This talk argues for the shared origin of two valence-affecting constructions in South Central Tibeto-Burman, specifically Southeastern and Southwestern Kuki-Chin. They propose that these constructions, despite seeming unrelated, may indicate a closer relationship between Southeastern and Southwestern languages within this subgroup. Notably, both regions have similar morphological elements indicating causative and applicative functions. Southeastern Kuki-Chin, exemplified in Hyow, shows similar middle marker morphology. The authors suggest a common origin involving initial causative or comitative applicative elements, evolving into middle markers in Southeastern languages while retaining some applicative semantics. This parallels a situation in West Africa where causative, applicative, and middle semantics have evolved from an original 'co-participation' marker in Wolof. The paper aims to comprehensively explore these linguistic phenomena and their semantic evolution.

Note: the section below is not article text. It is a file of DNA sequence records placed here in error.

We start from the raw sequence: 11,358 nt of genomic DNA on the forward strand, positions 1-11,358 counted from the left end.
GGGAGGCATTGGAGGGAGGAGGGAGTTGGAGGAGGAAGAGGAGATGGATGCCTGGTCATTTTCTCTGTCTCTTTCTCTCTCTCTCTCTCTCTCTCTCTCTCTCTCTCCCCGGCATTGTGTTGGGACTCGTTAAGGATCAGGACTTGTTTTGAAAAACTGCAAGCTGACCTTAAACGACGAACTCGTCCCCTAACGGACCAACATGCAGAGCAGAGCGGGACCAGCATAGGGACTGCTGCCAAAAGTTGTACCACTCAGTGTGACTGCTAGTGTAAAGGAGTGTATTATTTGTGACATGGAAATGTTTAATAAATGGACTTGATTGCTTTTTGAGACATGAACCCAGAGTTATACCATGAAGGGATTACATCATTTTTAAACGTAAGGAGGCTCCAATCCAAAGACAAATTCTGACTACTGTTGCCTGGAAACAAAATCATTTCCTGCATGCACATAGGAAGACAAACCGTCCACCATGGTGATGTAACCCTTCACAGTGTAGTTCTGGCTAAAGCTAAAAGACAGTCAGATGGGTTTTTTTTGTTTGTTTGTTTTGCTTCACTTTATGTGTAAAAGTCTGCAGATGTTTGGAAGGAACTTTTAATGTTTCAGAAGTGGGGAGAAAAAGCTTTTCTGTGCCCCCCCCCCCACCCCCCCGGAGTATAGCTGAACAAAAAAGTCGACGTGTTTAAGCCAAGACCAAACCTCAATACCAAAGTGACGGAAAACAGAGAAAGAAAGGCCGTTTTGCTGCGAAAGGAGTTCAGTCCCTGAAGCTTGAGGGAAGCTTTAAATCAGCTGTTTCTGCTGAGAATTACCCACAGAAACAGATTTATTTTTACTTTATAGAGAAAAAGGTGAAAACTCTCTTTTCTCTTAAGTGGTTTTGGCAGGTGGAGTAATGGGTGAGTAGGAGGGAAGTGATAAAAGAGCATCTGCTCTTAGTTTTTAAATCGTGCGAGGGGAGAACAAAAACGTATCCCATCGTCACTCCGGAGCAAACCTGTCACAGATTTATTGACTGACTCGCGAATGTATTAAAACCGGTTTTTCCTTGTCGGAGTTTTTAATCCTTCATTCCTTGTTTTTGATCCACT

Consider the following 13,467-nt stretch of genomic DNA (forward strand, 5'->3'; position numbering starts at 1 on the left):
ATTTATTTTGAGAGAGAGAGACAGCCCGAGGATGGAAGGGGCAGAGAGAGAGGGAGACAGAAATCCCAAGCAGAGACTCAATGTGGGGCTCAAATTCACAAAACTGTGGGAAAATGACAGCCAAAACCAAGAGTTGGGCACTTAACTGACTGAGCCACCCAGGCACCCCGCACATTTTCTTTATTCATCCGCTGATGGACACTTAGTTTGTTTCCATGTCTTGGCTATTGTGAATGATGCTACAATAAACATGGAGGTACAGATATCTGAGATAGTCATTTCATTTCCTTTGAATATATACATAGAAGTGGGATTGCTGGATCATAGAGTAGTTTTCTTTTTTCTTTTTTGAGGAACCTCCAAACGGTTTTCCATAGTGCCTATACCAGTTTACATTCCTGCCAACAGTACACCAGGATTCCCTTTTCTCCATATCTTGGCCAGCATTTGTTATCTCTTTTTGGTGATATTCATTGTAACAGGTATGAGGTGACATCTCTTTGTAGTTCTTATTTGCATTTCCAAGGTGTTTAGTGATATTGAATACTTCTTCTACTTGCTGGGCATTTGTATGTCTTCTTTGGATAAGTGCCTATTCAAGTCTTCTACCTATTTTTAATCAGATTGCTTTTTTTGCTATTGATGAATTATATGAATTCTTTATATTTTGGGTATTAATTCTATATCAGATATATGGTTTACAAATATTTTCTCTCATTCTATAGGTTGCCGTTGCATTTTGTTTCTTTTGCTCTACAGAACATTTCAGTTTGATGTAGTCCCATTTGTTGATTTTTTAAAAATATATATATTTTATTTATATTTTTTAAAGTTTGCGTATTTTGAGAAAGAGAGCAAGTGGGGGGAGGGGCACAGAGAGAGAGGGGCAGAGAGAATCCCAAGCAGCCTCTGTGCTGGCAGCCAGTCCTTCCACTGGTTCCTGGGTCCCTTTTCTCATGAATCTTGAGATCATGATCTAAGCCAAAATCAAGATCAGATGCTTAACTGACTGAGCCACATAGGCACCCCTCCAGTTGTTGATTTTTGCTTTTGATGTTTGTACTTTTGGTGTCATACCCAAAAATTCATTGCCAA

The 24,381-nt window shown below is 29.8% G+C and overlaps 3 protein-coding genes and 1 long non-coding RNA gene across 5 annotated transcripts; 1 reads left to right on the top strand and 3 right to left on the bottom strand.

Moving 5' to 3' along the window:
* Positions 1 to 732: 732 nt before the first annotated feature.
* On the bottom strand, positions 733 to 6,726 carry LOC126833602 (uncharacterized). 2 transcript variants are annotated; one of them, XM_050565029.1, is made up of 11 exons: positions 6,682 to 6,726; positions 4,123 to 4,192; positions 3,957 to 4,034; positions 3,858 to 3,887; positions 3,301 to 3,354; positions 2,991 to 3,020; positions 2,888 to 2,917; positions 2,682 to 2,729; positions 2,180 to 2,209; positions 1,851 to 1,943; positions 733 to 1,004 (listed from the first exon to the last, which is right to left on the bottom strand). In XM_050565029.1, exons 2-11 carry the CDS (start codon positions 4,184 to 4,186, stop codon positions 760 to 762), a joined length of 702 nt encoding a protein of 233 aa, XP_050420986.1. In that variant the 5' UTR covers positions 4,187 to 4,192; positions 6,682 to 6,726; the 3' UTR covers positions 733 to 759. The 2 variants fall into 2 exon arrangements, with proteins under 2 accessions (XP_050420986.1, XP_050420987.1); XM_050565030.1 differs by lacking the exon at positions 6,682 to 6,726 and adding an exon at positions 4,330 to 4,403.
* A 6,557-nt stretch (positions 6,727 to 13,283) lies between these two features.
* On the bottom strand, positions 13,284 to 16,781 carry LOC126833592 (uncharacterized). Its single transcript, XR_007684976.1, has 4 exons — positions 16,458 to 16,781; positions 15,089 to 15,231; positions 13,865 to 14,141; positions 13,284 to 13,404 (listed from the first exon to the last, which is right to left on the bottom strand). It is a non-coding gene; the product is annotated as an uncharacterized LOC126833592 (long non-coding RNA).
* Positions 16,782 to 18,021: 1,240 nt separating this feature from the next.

Muhammad Zakaria completed his PhD in 2018 at Nanyang Technological University. He specializes in the Kuki-Chin languages of Bangladesh and Myanmar, including morphosyntax, historical linguistics, and oral literature. Following his doctoral studies, he conducted postdoctoral research as a ELDP research fellow at SOAS University of London and a JSPS fellow at Osaka University, Japan, where he focused on the project "Reconstruction of Middle-Marking Morphology and Its Functions in Southern Chin." He has a grammar of Hyow forthcoming with De Gruyter.